• On the back of an NFL record 93-yard touchdown run, Terrelle Pryor managed to rush for more yards than he passed for against the Pittsburgh Steelers. Pryor remains one of the NFL's least consistent passers, but it's a moot point if the team is finding ways to win. The Raiders managed to knock down a Steelers team going for a third straight victory, as Oakland's run defense was dominant on Sunday.
  • The key to Pittsburgh's offensive success is rookie Le'Veon Bell, and he struggled. Bell was unable to follow up a strong performance in Week 7 by rushing for just 24 yards on 13 attempts. An early deficit caused the Steelers to abandon the run, but when they did turn to their running backs, nobody could deliver. Mike Tomlin can attempt to determine how much is on his backs and how much of the blame falls on his woeful offensive line.

Denver Broncos 45, Washington Redskins 21

  • It's easy to overlook the rest of Denver's offense and focus on Peyton Manning, but running back Knowshon Moreno deserves credit for stepping up and proving he can be a difference maker. Over the last three weeks, he's rushed for 175 rushing yards, and on Sunday he added 89 yards receiving and a touchdown. Moreno's emergence gives the Broncos another weapon for defenses to contend with and more importantly, someone who can pick up first downs in short-yardage situations.
  • The Washington Redskins were in a good place entering the second half, but inexplicably abandoned the run and became one dimensional. Alfred Morris was running the ball well and the game was close, but Mike Shanahan's team asked Robert Griffin III to do everything on offense over the final 30 minutes, which allowed the Broncos to key in him only. This resulted in a poor passing game and a collapse. Griffin will be the talking point this week, but offensive play-calling deserves to be the focus.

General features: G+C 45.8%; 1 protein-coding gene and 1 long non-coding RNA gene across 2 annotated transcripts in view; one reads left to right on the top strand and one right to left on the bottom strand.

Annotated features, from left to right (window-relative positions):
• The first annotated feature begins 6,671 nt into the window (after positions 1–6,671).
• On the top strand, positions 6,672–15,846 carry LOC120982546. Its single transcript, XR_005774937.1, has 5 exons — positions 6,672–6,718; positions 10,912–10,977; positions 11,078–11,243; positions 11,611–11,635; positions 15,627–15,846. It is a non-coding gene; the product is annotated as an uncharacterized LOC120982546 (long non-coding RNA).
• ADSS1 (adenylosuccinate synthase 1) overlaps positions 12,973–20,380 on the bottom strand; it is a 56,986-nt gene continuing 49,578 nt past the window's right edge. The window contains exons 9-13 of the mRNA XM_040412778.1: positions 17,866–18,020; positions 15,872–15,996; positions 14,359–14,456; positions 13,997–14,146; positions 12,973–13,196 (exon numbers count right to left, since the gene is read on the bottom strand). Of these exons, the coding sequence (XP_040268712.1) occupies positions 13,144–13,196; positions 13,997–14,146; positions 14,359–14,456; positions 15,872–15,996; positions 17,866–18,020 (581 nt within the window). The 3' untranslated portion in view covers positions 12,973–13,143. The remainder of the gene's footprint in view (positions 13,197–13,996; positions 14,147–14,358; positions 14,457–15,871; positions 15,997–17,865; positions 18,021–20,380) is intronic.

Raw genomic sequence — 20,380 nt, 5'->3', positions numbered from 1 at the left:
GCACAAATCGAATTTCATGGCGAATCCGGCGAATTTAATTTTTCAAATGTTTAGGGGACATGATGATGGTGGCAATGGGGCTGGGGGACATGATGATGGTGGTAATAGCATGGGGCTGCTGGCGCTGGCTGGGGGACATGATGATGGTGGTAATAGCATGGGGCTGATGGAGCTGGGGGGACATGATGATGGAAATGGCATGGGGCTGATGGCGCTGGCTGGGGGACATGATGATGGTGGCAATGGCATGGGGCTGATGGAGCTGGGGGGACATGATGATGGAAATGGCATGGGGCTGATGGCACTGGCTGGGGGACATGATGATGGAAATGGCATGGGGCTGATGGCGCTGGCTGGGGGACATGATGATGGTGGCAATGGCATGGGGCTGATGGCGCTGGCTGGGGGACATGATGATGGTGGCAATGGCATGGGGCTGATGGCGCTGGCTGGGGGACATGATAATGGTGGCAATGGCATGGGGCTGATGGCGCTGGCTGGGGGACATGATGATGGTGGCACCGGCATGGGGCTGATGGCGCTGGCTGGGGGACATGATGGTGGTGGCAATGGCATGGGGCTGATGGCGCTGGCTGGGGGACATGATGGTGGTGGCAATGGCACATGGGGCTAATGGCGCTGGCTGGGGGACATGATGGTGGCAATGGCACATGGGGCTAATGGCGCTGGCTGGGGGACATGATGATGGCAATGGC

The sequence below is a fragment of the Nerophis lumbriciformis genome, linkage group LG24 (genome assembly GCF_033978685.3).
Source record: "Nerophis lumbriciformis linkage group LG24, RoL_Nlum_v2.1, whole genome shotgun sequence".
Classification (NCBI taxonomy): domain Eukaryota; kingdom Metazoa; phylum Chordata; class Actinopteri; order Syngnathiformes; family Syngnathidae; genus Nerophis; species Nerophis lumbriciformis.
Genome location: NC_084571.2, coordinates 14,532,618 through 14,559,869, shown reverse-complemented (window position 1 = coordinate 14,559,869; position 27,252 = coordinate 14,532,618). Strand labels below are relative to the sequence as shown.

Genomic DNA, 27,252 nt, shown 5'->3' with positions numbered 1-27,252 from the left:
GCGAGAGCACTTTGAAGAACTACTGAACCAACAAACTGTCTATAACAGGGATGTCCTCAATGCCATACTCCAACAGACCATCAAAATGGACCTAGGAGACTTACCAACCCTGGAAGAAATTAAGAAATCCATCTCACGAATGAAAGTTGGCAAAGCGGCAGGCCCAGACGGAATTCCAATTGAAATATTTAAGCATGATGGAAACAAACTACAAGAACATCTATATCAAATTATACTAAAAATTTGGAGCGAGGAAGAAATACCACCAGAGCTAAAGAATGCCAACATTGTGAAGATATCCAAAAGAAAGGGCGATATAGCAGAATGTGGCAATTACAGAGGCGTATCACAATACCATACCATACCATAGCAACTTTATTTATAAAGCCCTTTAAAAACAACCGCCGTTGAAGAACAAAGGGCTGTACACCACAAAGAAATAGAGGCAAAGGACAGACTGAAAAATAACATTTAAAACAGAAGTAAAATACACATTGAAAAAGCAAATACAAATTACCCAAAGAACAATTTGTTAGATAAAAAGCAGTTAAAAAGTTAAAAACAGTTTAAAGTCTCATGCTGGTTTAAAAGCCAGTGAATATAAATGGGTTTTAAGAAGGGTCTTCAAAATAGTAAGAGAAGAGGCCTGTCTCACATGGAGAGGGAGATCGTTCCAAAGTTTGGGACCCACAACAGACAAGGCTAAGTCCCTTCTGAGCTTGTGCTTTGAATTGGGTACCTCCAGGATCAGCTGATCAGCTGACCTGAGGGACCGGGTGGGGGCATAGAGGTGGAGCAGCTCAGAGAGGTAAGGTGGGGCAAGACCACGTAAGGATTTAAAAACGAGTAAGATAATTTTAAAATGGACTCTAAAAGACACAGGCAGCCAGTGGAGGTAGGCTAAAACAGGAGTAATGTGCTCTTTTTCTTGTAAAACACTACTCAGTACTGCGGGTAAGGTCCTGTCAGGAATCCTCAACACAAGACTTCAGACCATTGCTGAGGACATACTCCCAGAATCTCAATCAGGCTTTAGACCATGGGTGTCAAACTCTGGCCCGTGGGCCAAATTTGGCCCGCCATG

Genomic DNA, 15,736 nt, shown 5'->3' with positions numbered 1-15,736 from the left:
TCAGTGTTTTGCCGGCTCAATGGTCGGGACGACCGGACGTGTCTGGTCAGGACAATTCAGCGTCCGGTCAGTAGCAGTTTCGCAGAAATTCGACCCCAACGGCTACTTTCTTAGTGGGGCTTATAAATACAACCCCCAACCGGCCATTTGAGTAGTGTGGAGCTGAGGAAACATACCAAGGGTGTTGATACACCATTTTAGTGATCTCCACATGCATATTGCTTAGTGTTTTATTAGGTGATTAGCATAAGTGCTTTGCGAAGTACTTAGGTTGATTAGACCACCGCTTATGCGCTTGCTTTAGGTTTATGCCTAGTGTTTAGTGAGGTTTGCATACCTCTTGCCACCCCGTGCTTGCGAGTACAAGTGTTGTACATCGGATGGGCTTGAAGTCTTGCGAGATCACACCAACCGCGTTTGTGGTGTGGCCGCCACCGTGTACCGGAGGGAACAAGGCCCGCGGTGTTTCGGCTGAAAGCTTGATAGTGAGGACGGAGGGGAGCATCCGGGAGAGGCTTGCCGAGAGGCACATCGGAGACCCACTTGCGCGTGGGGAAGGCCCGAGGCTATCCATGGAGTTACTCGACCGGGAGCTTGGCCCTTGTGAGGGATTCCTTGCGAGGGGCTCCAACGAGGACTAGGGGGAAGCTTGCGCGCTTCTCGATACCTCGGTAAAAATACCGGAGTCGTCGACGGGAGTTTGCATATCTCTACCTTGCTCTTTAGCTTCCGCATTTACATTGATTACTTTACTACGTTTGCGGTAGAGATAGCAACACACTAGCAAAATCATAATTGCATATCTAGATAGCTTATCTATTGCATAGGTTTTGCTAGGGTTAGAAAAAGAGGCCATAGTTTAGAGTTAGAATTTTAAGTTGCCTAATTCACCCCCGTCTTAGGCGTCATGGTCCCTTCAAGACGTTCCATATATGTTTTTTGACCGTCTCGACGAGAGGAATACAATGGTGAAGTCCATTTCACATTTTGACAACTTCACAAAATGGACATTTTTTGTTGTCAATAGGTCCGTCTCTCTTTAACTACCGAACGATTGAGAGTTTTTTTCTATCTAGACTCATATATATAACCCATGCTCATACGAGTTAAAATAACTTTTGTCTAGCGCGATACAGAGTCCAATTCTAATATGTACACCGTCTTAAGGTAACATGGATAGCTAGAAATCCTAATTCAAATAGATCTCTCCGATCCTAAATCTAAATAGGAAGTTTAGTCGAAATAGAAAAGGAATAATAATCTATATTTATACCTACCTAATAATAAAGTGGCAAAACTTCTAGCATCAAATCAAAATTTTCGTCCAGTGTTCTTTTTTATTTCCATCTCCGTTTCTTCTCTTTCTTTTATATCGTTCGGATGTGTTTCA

Atlanta Falcons 13, Arizona Cardinals 27

  • If you need to hear something positive about the Falcons, it's that the team will get better ... next year. Injured players will be back in the mix, and GM Thomas Dimitroff will have had a full offseason to fix some of the roster's biggest problems. Finding pass rushers is one of those tasks. Ditto for fixing the offensive line. Leaning on a running back in his 20s would help too, considering Mike Smith's preference for old-man style football.
  • Arizona is a better team than it gets credit for, and that's almost entirely because of the defense. They sacked Matt Ryan four times, and hit him on 11 plays. Atlanta could only muster 1.9 yards per attempt running the ball and a meager 3.7 yards against the Cardinals defense. Despite being 4-4, the Cardinals aren't realistically going to threaten San Francisco and Seattle in the NFC West, but Bruce Arians' team could be much closer than anyone imagined in August.

Green Bay Packers 44, Minnesota Vikings 31

  • Aaron Rodgers finished the game 24-for-29 with 285 yards and a pair of touchdowns. This was without Randall Cobb, James Jones and Jermichael Finley in the lineup. Green Bay's offense looks unstoppable, and it's not just because Rodgers' MVP effort. Rookie running back Eddie Lacy is making a case for Rookie of the Year. He rattled off 94 yards and a touchdown on 29 carries, splitting the workload evenly with Rodgers.
  • Minnesota's quarterback situation is dire. Christian Ponder was terrible staring for an injured Josh Freeman, or whoever is going to be Minnesota's next quarterback. It's easier for defenses to stop Adrian Peterson that way. He had 13 carries for 60 yards and one touchdown.